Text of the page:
The public-radio airwaves have long been wanting for whimsy, but over Thanksgiving weekend, Los Angeles’s listener-supported KCRW broadcast a fun house–size dose of it. The Pee-wee Herman Radio Hour took over the L.A. airwaves with a familiar giggle and a blast of classic soul. Pee-wee’s radio debut came four decades after Paul Reubens’s beloved character first graced the stage in L.A., eventually becoming a movie and television icon.
This essay was adapted from the Alta newsletter, delivered every Thursday.
It all started as a bit of a Twitter stunt. On November 10, the official Pee-wee Herman account tweeted a typed letter to KCRW’s Santa Monica office requesting a DJ slot. A clever social media campaign and some back-and-forth between the station account led to the launch of a one-off radio special. (Not to burst anyone’s bubble, but Reubens announced the completed radio pilot in May on Pleasant Gehman’s The Devil’s Music podcast.)
In addition to Pee-wee Herman the disc jockey, actors Josh Meyers, Alison Mork, and Lynne Marie Stewart reprised their roles as Conky, Chairry, and Miss Yvonne, respectively. The gang packed a lot of jokes and music into the hour, including appearances by Jack White and Charo.
There’s always been some slippage between the public Pee-wee persona and the very private Reubens. Even in the guise of his antic boy-man character, Reubens dropped some music-nerd factoids that reminded me of Canada’s music trivia–minded multimedia performer Nardwuar: The Human Serviette.
Avoiding Dr. Demento–style novelty tunes, Pee-wee leaned on classic ’60s and ’70s soul and funk. Surprisingly absent were any nods to the late-’70s Hollywood punk scene where Reubens had been present. Kids watching Pee-wee’s Playhouse over a bowl of cereal during its 1986–1990 run may not have known that Reubens had deep early L.A. punk and new wave connections, including Exene Cervenka, the Go-Go’s, and underground artist Gary Panter, who designed sets for both the original show and the Playhouse TV series.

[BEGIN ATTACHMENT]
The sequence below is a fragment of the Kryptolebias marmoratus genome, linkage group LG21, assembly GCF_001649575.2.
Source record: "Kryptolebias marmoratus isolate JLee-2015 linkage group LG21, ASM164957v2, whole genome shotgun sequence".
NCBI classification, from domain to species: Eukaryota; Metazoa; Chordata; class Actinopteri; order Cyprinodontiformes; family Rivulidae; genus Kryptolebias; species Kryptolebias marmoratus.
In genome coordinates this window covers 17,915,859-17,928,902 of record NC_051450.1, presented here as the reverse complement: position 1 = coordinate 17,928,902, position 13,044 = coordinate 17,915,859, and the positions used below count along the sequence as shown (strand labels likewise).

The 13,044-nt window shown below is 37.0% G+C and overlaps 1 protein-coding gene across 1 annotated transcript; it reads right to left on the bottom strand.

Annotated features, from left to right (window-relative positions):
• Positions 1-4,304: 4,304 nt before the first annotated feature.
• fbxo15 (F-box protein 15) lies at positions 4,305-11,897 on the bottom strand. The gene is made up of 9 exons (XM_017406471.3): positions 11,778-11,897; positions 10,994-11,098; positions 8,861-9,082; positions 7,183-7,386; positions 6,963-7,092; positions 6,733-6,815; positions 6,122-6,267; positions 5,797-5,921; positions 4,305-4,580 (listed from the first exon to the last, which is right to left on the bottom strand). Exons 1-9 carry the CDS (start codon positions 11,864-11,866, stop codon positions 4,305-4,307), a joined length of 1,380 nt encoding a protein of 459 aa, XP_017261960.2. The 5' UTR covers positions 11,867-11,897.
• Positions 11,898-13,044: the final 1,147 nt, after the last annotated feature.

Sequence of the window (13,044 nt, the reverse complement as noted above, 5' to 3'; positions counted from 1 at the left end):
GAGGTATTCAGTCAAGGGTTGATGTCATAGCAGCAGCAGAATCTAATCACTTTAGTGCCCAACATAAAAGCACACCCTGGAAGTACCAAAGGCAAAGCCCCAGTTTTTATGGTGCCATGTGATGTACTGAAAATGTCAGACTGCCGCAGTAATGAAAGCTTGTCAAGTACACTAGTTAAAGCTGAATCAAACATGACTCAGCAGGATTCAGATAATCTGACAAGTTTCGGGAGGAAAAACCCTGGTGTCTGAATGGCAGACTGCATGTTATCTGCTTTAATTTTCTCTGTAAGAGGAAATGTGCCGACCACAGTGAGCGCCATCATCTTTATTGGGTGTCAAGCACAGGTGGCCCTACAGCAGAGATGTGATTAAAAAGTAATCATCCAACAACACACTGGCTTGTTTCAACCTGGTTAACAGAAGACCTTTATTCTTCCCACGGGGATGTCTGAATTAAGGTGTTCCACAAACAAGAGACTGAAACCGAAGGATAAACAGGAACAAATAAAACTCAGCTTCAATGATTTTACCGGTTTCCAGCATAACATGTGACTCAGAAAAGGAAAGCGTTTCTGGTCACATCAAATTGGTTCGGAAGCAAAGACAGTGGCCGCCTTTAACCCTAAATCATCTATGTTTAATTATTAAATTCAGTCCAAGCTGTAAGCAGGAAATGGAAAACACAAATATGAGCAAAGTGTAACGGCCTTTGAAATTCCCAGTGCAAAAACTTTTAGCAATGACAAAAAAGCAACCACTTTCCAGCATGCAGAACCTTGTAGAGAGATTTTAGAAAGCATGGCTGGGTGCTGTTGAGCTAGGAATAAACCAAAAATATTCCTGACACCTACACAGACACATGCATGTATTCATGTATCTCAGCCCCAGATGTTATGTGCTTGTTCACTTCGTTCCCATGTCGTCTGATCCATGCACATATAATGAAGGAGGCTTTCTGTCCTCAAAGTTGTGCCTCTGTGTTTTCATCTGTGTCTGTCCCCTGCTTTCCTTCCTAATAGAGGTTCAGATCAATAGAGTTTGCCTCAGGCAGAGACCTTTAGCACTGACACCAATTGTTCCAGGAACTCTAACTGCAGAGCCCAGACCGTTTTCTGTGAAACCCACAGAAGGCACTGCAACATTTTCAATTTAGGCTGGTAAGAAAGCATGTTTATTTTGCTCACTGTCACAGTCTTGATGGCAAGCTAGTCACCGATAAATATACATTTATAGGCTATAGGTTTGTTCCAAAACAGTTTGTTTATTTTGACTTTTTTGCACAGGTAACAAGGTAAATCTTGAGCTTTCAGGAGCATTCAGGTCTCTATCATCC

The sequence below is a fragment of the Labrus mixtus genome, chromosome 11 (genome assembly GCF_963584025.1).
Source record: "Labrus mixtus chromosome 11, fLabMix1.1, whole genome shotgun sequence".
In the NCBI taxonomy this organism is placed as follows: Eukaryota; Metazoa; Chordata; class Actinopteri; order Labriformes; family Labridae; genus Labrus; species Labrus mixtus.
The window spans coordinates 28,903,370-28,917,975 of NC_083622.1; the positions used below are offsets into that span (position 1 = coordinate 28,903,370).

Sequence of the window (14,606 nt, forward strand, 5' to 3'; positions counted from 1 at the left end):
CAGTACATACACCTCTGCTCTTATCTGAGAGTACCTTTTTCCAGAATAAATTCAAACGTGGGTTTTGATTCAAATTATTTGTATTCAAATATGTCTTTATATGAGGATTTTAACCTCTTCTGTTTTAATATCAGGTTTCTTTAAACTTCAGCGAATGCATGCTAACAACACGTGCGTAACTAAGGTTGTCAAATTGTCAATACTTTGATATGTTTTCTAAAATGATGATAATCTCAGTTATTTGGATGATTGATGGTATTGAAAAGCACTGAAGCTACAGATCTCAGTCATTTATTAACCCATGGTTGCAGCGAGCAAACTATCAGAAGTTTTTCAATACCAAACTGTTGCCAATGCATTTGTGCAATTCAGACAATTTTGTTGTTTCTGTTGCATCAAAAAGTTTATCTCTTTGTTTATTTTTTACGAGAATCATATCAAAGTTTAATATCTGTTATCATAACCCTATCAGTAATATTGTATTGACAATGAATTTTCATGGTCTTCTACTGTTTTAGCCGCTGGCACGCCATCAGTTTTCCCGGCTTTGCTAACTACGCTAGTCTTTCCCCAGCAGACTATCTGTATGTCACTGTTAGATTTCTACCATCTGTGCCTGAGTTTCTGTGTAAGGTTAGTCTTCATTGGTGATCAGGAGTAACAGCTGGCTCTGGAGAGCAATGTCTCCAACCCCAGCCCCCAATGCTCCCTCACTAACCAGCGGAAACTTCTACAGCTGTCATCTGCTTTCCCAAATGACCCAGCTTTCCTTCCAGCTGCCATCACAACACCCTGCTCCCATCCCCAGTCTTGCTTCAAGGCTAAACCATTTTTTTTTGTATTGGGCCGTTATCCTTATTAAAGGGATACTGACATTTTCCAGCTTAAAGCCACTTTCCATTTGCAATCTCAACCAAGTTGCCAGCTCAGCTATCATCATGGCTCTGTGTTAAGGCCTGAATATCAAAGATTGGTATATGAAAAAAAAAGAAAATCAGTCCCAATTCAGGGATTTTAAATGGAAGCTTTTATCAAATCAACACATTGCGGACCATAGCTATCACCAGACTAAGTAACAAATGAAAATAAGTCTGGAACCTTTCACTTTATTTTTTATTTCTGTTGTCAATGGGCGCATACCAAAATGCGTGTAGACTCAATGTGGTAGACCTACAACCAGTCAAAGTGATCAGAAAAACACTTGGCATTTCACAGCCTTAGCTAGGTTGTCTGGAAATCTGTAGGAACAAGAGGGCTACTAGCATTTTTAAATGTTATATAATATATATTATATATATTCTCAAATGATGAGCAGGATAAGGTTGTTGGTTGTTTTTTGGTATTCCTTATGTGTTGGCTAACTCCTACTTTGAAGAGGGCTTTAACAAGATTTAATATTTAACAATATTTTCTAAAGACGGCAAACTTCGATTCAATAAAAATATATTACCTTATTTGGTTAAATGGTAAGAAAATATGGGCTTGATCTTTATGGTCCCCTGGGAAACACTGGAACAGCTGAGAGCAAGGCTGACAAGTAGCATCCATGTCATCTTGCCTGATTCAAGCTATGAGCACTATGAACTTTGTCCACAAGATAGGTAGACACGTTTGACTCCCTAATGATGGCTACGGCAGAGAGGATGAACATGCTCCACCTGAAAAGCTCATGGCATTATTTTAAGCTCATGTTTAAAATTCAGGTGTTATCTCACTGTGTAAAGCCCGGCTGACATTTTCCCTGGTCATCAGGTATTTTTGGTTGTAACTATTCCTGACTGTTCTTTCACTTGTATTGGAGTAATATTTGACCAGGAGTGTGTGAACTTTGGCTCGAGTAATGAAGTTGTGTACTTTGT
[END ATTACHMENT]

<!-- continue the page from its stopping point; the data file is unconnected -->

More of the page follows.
Given Pee-wee’s ascendance from liminal spaces like punk clubs, podcasting feels like a logical progression of his oeuvre. Maximum Fun podcast networkfounder and Bullseye host Jesse Thorn produced the Radio Hour and announced that the archived show would remain for only a one-week window. A hybrid format, the show countered the time-shifted nature of podcasts with the finitude of an artificial deadline. Throughout the show, only partial segments of songs could be heard, cut off by a record-scratch sound effect that nearly became a character in itself. (A theory: the song publishing licenses might have prohibited a full-play Pee-wee music podcast.)
One way to look at Radio Hour is as a parody of terrestrial radio in 2021—a format in precipitous decline—with Pee-wee doing the weather, hosting call-in contests, and executing a paella recipe. The Pee-wee Herman project has always been both a deconstruction and an homage to the media that shaped Reubens, from 1950s puppet shows to school film strips to PBS programming.